Starting on January 8 over on the @NBCSRedskins Twitter account, one matchup a day will be posted at 11 a.m., and fans will have 24 hours to vote for their favorite supporter by retweeting or liking depending on their preference. Week 1's winner will face off with Week 17's, Week 2's will play Week 16's, etc.

The winners will advance, and eventually, one member of the Burgundy and Gold faithful will stand above all the rest, earning the coveted title of Redskins Fan of the Year. 

Check out the results below, which'll be updated every day. To see the tweet that corresponded with each matchup, click the link after the date, but remember, retweets and likes submitted after the 24-hour period won't be counted.

January 8: Round one, matchup one

This was a close one that came down to the last-minute, but at the 24-hour mark, Week 17's winner garnered justtttttttt enough retweets to move on.

January 9: Round one, matchup two

In this tournament, a giant Redskins chain is apparently worth more than a giant football hat.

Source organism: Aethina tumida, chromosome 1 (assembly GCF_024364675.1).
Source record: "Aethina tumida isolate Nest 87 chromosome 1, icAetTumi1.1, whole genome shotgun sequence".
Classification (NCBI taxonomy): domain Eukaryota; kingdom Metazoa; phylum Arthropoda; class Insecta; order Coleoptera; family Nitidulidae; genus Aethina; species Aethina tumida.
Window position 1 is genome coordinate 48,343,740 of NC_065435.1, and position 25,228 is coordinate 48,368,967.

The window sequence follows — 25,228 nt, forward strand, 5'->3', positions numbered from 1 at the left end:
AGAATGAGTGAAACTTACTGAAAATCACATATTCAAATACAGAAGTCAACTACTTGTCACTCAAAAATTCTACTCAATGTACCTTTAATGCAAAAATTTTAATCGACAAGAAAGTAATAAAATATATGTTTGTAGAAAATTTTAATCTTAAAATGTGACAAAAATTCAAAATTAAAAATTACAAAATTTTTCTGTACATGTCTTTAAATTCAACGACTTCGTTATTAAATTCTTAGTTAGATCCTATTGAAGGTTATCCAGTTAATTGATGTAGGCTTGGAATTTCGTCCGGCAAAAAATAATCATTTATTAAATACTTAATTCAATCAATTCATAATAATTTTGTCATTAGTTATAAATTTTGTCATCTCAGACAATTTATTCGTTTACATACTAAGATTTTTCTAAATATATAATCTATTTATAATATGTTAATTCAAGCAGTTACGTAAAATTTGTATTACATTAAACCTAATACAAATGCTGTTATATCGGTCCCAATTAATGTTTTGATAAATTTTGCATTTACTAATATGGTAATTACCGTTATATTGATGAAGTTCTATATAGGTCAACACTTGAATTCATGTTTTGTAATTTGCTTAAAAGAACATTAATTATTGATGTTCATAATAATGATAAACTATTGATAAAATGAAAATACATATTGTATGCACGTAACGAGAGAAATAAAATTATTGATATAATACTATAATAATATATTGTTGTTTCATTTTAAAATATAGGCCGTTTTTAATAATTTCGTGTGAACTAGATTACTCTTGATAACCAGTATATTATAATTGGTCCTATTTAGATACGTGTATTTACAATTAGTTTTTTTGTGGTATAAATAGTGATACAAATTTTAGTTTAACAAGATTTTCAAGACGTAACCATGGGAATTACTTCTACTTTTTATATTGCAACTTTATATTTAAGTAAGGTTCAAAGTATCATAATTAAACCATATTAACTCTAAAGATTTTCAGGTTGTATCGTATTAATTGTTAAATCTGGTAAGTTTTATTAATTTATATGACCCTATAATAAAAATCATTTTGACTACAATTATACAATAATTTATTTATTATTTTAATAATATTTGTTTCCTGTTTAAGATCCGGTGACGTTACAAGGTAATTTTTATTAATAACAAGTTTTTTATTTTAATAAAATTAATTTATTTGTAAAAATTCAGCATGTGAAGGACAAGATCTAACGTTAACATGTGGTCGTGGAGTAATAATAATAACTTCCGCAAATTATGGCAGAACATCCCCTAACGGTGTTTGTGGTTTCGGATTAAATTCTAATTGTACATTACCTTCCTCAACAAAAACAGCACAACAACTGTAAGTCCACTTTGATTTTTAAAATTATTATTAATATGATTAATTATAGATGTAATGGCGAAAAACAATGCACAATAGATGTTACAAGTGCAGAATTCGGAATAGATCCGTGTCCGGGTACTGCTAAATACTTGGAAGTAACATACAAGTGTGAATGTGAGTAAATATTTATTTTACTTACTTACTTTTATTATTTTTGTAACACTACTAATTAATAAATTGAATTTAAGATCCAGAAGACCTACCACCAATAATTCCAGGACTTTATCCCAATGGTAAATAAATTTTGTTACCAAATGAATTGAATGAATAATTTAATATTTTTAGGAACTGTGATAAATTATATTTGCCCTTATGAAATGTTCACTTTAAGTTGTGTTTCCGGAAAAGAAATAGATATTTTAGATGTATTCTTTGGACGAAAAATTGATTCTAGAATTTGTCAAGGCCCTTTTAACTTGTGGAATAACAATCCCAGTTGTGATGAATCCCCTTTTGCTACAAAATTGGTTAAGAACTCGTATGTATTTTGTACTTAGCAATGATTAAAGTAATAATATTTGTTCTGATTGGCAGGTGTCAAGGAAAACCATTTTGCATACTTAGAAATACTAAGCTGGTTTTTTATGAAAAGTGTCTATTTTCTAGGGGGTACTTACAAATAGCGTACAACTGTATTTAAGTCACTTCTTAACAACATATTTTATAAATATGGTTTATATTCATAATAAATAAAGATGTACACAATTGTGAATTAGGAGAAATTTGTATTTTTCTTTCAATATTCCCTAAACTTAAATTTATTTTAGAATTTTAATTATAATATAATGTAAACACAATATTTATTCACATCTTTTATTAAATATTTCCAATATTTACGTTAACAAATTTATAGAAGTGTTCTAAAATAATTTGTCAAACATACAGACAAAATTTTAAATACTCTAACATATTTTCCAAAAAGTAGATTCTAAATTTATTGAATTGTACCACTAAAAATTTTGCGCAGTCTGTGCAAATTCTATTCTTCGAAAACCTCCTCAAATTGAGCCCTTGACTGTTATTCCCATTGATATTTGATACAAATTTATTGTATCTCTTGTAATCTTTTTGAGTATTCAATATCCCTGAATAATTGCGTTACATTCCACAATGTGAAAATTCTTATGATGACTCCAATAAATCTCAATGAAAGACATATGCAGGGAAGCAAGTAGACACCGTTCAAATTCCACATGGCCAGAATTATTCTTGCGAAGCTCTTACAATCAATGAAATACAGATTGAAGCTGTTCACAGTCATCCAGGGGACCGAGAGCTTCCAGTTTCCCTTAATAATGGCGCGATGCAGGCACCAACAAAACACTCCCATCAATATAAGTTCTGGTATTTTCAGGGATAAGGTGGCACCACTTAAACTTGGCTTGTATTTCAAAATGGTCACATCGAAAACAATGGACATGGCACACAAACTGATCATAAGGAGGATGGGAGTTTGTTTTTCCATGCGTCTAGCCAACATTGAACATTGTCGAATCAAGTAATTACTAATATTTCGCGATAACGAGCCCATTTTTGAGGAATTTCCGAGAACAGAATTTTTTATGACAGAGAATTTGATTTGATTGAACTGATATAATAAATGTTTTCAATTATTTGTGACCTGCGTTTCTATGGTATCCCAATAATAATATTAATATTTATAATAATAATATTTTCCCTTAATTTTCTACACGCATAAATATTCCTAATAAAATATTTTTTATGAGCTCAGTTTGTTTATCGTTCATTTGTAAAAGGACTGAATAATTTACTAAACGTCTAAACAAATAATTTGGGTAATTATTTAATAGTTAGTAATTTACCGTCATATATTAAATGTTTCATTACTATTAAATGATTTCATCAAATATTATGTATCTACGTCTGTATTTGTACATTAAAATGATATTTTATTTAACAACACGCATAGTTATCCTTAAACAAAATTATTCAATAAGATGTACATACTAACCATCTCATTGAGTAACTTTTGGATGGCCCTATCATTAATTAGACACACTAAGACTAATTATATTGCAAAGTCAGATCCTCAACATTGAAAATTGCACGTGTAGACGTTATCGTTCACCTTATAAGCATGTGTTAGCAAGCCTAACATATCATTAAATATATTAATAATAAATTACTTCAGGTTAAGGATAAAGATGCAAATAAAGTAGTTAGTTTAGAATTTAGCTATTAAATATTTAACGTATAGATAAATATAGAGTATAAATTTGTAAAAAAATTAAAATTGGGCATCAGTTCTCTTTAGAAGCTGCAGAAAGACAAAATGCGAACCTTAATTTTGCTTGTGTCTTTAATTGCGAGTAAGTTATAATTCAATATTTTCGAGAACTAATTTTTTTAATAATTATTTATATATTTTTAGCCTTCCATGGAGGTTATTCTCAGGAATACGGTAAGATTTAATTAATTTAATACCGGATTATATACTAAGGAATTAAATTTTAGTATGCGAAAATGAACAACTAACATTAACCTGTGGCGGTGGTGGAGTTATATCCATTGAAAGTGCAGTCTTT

January 10: Round one, matchup three

In the tournament's third showdown, we have our first winner from the Likes side:

January 11: Round one, matchup four

Was there anyway she wasn't gonna win, especially with the little Hogettes nose?

January 12: Round one, matchup five

Our fifth matchup's winner earned the most retweets of anyone up to this point:

January 15: Round one, matchup six

These three 'Skins fans had to witness Washington's Thursday night flop in Dallas, so it's only fair that they get to advance to the second round:

January 16: Round one, matchup seven

There's still time to vote on this one:

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Who will be the Redskins' core offensive players three years from now?

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Who will be the Redskins' core offensive players three years from now?

Just before training camp, I took a stab at figuring out who on the Redskins roster would still be with the team and contributing in the year 2020. Now that the season is over, let’s revisit that look, move it up to 2021, and see how much the picture has changed. The offense is up today, the defense later this week.

The terms used here are mostly self-explanatory. If you want details you can look at this post from a couple of years ago.   

Offense (age as of Week 1 2021)

Potential blue-chip players: Brandon Scherff (29), Morgan Moses (30)
Changes from last prediction: Moses added, removed Trent Williams (33), Jordan Reed (31)